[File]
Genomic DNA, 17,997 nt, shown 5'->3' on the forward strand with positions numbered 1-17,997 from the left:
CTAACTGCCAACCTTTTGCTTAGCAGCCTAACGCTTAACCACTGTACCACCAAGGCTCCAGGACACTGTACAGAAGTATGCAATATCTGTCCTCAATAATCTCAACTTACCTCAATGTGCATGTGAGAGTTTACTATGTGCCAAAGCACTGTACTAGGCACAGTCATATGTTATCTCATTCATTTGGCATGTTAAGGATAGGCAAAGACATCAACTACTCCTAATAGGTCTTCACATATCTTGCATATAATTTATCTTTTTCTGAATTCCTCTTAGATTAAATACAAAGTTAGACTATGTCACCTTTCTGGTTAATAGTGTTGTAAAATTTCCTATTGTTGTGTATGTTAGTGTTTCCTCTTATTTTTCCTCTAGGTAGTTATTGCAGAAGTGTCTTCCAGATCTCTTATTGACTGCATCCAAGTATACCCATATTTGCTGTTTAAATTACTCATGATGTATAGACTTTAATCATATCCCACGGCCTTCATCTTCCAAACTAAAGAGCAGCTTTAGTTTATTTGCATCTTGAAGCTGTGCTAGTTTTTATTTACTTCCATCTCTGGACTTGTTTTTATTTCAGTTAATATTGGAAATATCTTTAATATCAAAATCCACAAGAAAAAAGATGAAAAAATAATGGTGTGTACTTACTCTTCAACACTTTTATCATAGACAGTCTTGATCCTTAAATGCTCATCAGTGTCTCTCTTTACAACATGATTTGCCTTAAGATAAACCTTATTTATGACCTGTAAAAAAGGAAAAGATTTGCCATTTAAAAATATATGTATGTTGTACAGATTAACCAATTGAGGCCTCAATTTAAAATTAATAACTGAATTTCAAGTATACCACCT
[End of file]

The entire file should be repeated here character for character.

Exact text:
Genomic DNA, 17,997 nt, shown 5'->3' on the forward strand with positions numbered 1-17,997 from the left:
CTAACTGCCAACCTTTTGCTTAGCAGCCTAACGCTTAACCACTGTACCACCAAGGCTCCAGGACACTGTACAGAAGTATGCAATATCTGTCCTCAATAATCTCAACTTACCTCAATGTGCATGTGAGAGTTTACTATGTGCCAAAGCACTGTACTAGGCACAGTCATATGTTATCTCATTCATTTGGCATGTTAAGGATAGGCAAAGACATCAACTACTCCTAATAGGTCTTCACATATCTTGCATATAATTTATCTTTTTCTGAATTCCTCTTAGATTAAATACAAAGTTAGACTATGTCACCTTTCTGGTTAATAGTGTTGTAAAATTTCCTATTGTTGTGTATGTTAGTGTTTCCTCTTATTTTTCCTCTAGGTAGTTATTGCAGAAGTGTCTTCCAGATCTCTTATTGACTGCATCCAAGTATACCCATATTTGCTGTTTAAATTACTCATGATGTATAGACTTTAATCATATCCCACGGCCTTCATCTTCCAAACTAAAGAGCAGCTTTAGTTTATTTGCATCTTGAAGCTGTGCTAGTTTTTATTTACTTCCATCTCTGGACTTGTTTTTATTTCAGTTAATATTGGAAATATCTTTAATATCAAAATCCACAAGAAAAAAGATGAAAAAATAATGGTGTGTACTTACTCTTCAACACTTTTATCATAGACAGTCTTGATCCTTAAATGCTCATCAGTGTCTCTCTTTACAACATGATTTGCCTTAAGATAAACCTTATTTATGACCTGTAAAAAAGGAAAAGATTTGCCATTTAAAAATATATGTATGTTGTACAGATTAACCAATTGAGGCCTCAATTTAAAATTAATAACTGAATTTCAAGTATACCACCT